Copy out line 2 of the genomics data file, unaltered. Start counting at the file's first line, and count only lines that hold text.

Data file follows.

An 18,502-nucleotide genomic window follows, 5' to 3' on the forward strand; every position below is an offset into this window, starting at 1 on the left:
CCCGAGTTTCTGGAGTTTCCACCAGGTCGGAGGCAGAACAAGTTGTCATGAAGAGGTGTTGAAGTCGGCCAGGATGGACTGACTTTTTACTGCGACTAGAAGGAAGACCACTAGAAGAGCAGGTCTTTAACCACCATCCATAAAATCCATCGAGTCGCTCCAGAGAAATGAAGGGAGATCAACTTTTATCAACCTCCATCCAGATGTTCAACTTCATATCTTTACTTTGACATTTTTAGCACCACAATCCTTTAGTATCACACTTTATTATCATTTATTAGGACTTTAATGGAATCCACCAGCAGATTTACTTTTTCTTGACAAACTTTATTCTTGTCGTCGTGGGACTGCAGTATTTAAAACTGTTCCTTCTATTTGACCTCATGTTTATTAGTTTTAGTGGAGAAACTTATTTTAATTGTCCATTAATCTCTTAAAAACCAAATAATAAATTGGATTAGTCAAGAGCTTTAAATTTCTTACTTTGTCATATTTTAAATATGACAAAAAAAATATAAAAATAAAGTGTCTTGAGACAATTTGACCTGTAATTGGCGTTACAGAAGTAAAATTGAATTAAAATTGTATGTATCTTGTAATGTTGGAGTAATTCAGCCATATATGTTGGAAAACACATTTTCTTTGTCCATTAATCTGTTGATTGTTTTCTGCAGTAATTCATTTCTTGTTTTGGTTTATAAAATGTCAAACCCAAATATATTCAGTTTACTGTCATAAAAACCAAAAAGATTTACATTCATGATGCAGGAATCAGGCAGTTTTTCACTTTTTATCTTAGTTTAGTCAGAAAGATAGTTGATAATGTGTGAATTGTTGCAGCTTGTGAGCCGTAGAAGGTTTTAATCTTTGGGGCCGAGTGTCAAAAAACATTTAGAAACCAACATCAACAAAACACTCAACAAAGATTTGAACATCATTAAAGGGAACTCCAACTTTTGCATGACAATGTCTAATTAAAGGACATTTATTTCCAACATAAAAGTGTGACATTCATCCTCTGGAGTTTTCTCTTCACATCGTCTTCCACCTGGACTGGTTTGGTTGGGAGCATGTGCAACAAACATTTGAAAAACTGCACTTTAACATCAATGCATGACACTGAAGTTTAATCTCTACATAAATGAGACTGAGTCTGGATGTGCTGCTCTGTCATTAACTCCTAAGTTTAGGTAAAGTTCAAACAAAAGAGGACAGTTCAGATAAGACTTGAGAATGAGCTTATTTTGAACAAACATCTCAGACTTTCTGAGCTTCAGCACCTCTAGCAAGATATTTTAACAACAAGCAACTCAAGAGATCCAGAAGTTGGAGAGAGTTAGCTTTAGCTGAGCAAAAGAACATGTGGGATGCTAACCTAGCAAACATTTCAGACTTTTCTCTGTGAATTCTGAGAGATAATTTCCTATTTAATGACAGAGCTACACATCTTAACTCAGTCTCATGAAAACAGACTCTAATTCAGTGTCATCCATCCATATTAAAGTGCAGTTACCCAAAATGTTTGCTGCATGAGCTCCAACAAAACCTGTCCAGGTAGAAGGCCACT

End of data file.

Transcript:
CCCGAGTTTCTGGAGTTTCCACCAGGTCGGAGGCAGAACAAGTTGTCATGAAGAGGTGTTGAAGTCGGCCAGGATGGACTGACTTTTTACTGCGACTAGAAGGAAGACCACTAGAAGAGCAGGTCTTTAACCACCATCCATAAAATCCATCGAGTCGCTCCAGAGAAATGAAGGGAGATCAACTTTTATCAACCTCCATCCAGATGTTCAACTTCATATCTTTACTTTGACATTTTTAGCACCACAATCCTTTAGTATCACACTTTATTATCATTTATTAGGACTTTAATGGAATCCACCAGCAGATTTACTTTTTCTTGACAAACTTTATTCTTGTCGTCGTGGGACTGCAGTATTTAAAACTGTTCCTTCTATTTGACCTCATGTTTATTAGTTTTAGTGGAGAAACTTATTTTAATTGTCCATTAATCTCTTAAAAACCAAATAATAAATTGGATTAGTCAAGAGCTTTAAATTTCTTACTTTGTCATATTTTAAATATGACAAAAAAAATATAAAAATAAAGTGTCTTGAGACAATTTGACCTGTAATTGGCGTTACAGAAGTAAAATTGAATTAAAATTGTATGTATCTTGTAATGTTGGAGTAATTCAGCCATATATGTTGGAAAACACATTTTCTTTGTCCATTAATCTGTTGATTGTTTTCTGCAGTAATTCATTTCTTGTTTTGGTTTATAAAATGTCAAACCCAAATATATTCAGTTTACTGTCATAAAAACCAAAAAGATTTACATTCATGATGCAGGAATCAGGCAGTTTTTCACTTTTTATCTTAGTTTAGTCAGAAAGATAGTTGATAATGTGTGAATTGTTGCAGCTTGTGAGCCGTAGAAGGTTTTAATCTTTGGGGCCGAGTGTCAAAAAACATTTAGAAACCAACATCAACAAAACACTCAACAAAGATTTGAACATCATTAAAGGGAACTCCAACTTTTGCATGACAATGTCTAATTAAAGGACATTTATTTCCAACATAAAAGTGTGACATTCATCCTCTGGAGTTTTCTCTTCACATCGTCTTCCACCTGGACTGGTTTGGTTGGGAGCATGTGCAACAAACATTTGAAAAACTGCACTTTAACATCAATGCATGACACTGAAGTTTAATCTCTACATAAATGAGACTGAGTCTGGATGTGCTGCTCTGTCATTAACTCCTAAGTTTAGGTAAAGTTCAAACAAAAGAGGACAGTTCAGATAAGACTTGAGAATGAGCTTATTTTGAACAAACATCTCAGACTTTCTGAGCTTCAGCACCTCTAGCAAGATATTTTAACAACAAGCAACTCAAGAGATCCAGAAGTTGGAGAGAGTTAGCTTTAGCTGAGCAAAAGAACATGTGGGATGCTAACCTAGCAAACATTTCAGACTTTTCTCTGTGAATTCTGAGAGATAATTTCCTATTTAATGACAGAGCTACACATCTTAACTCAGTCTCATGAAAACAGACTCTAATTCAGTGTCATCCATCCATATTAAAGTGCAGTTACCCAAAATGTTTGCTGCATGAGCTCCAACAAAACCTGTCCAGGTAGAAGGCCACT